Why doesn’t Soliloquium play classic Nordic-style melodic death/doom metal anymore, like on the first few releases? Well, that’s something I’m gonna elaborate on. Since many of you enjoyed my rants about extreme metal listening and metal crowd behavior, here’s another one. Please make them stop, right? Sorry, here it starts.

The new and old Soliloquium material

Among more traditionally inclined metalheads, I can definitely notice a leaning towards my older material. Nothing wrong with that, even though I firmly believe the newer material is better, especially in terms of performance and production. But I think the “why?” is interesting to elaborate on, and along the way, it might give you some insights into my creative thinking and processing.

The cold hard numbers (Rateyourmusic albums ratings)

Full-length album average ratings (1-5):

  • “An Empty Frame” (2016): 3,29
  • “Contemplations” (2018): 3,26
  • “Things We Leave Behind” (2020): 3,27
  • “Soulsearching” (2022): 3,24

#science from my recent Instagram poll

Whats your favorite Soliloquium album? poll - Instagram

My favorite album Instagram poll delivered some unexpected results. I totally didn’t expect this, and it seems people really warmed up to “Soulsearching”. Happy to hear that, even though it invalidates some of my thoughts in this article.

Steering clear of melodic death/doom – my train of thought

A poor man’s October Tide, Rapture or Daylight Dies; that’s what I hear when I listen to the early Soliloquium releases, up to and including “Contemplations” (2018). It’s OK for a new band to wear influences on its sleeve, but it does bother me when it comes to Soliloquium. Not so much the style though, rather the fact that my music feels like a second rate version of those bands.

Soliloquium - Things We Leave Behind album cover, Swedish doom metal from 2020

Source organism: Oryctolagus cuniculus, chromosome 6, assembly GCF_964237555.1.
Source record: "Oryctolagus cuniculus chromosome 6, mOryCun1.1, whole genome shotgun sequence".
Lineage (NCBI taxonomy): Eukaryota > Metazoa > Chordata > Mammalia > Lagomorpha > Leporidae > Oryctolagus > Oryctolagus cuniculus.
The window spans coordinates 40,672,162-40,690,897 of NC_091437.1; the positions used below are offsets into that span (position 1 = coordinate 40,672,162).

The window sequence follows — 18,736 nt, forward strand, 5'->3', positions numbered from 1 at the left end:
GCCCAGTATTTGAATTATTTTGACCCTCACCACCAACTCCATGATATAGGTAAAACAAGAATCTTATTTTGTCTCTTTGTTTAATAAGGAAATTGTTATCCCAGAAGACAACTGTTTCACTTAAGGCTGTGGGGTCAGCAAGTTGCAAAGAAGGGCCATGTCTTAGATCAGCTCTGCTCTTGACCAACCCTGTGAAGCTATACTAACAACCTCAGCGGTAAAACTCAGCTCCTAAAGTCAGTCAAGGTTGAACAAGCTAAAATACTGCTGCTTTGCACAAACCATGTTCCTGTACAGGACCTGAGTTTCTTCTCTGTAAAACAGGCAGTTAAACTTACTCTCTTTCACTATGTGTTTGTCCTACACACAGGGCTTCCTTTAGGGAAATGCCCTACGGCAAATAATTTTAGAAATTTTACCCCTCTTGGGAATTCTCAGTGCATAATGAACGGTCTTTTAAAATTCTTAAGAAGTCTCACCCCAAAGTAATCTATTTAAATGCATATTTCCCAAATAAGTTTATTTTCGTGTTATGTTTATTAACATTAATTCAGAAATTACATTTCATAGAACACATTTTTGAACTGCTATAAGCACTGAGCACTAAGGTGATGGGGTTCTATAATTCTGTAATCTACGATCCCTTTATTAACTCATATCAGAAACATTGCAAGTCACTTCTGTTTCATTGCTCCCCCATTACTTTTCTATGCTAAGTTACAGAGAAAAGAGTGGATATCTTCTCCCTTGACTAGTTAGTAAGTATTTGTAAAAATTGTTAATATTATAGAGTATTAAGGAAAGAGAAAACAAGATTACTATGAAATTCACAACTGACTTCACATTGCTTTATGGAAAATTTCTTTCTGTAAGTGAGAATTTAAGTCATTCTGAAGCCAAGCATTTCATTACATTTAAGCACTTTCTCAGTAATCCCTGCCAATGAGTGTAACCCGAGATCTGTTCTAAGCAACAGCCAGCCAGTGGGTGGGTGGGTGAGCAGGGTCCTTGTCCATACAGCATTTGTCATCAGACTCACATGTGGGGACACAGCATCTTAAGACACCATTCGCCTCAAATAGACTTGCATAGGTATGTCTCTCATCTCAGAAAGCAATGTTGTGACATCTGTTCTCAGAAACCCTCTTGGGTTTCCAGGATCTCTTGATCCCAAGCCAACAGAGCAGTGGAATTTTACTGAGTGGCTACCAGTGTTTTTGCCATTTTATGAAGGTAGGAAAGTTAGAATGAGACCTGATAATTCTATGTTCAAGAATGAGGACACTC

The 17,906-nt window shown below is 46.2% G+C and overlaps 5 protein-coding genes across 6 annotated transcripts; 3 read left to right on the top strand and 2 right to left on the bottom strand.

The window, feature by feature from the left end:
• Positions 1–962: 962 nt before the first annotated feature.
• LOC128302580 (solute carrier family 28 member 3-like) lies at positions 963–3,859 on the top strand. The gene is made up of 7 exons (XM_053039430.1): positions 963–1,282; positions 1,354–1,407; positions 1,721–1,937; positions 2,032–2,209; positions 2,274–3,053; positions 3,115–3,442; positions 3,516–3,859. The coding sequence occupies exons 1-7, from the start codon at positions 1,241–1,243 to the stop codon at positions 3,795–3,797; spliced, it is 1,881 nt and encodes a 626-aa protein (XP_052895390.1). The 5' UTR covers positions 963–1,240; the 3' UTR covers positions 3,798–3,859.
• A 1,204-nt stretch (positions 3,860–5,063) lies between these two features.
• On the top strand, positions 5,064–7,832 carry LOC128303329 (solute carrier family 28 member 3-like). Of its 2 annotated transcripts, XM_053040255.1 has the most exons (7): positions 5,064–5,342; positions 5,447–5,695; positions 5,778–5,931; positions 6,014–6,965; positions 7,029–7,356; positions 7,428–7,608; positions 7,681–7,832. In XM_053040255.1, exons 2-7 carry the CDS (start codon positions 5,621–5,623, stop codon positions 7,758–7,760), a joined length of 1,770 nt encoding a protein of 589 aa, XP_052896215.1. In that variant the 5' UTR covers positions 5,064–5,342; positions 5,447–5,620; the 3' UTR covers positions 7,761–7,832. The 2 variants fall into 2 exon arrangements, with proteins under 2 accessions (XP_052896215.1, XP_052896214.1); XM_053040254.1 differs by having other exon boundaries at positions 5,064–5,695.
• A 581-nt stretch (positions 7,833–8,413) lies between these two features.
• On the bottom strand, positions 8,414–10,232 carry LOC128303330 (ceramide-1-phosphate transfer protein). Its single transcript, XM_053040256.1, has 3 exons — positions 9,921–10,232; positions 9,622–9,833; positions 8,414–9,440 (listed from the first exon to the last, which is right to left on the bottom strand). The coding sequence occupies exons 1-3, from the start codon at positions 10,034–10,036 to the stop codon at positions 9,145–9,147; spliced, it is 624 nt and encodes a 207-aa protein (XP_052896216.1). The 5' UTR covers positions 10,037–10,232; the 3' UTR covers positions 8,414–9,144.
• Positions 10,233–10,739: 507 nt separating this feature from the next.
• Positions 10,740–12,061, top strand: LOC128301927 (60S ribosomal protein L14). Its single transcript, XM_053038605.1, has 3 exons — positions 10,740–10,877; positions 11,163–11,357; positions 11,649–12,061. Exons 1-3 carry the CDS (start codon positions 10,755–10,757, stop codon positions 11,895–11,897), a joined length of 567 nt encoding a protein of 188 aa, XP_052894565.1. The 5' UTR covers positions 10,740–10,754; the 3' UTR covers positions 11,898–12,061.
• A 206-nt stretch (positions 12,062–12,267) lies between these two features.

Around the writing of “Things We Leave Behind” (2020), I started developing my own mood and niche. Sure, “The Discarded” is a prime Finnish melodic death/doom metal song, but it’s also colored by my lyricism and increased desire for musical anomaly. I found the desire to do something else on this album, but not quite the tools.

Soliloquium - Soulsearching, progressive death doom metal, 2022

On “Soulsearching” (2022), it conceptually clicked. The songs felt like they were part of a larger whole and carried a deeper connection, no matter heavy or soft. I came away from the album feeling that I told a story, found a mood, and managed to find a unique Soliloquium sound. It was amazing to be able to bring in some of my favorite vocalists and have a prog/power chorus in a black metal song (“Floodgates”), and a longing, beautiful shoegaze ballad on the same record (“Missing Pieces”).

The other aspect of melodic death/doom

There’s also a far more negative train of thought connected to melodic death/doom music and Soliloquium. I genuinely don’t think that I cut it. Firstly, it’s a very overcrowded subgenre without much innovation. Secondly, it has loads, loads and loads of amazing bands and musicians. Simply put, the great bands in this subgenre are life-changing, and the magic often lies in the melody work. 

I can stand my ground pretty well on the terms of Soliloquium’s modern music style. The same cannot be said for competing with Jari Lindholm projects, Ocean of Grief, Rapture, October Tide, Daylight Dies and the other droves of amazing bands and musicians out there. They do melody so much better on a musical and compositional plain, and I can’t and won’t compete. 

What I can give is my own unique expression and take. My strength lies in writing songs that resonate, and hopefully I get better on it every time I write and record something new. I’m a weirdly inclined songwriter and introspector rather than an impressive musician who delivers and excels, according to format and expectation. I suppose all this constant change, uncertainty and self-doubt also makes me ill-equipped to be in a proper band, but that’s a discussion for another day (or blog post?).

Hopefully, my thoughts, ideas and personality manage to come across better and better, as I learn more about how to hone my craft. Hope you enjoyed this little melodic death/doom metal-related rant, and that you’re looking forward to my new album. If you haven’t heard my music yet, isn’t it time?

Hit it up on:

Bandcamp | Spotify | YouTube

Follow the new album process here:

Blog post | Instagram


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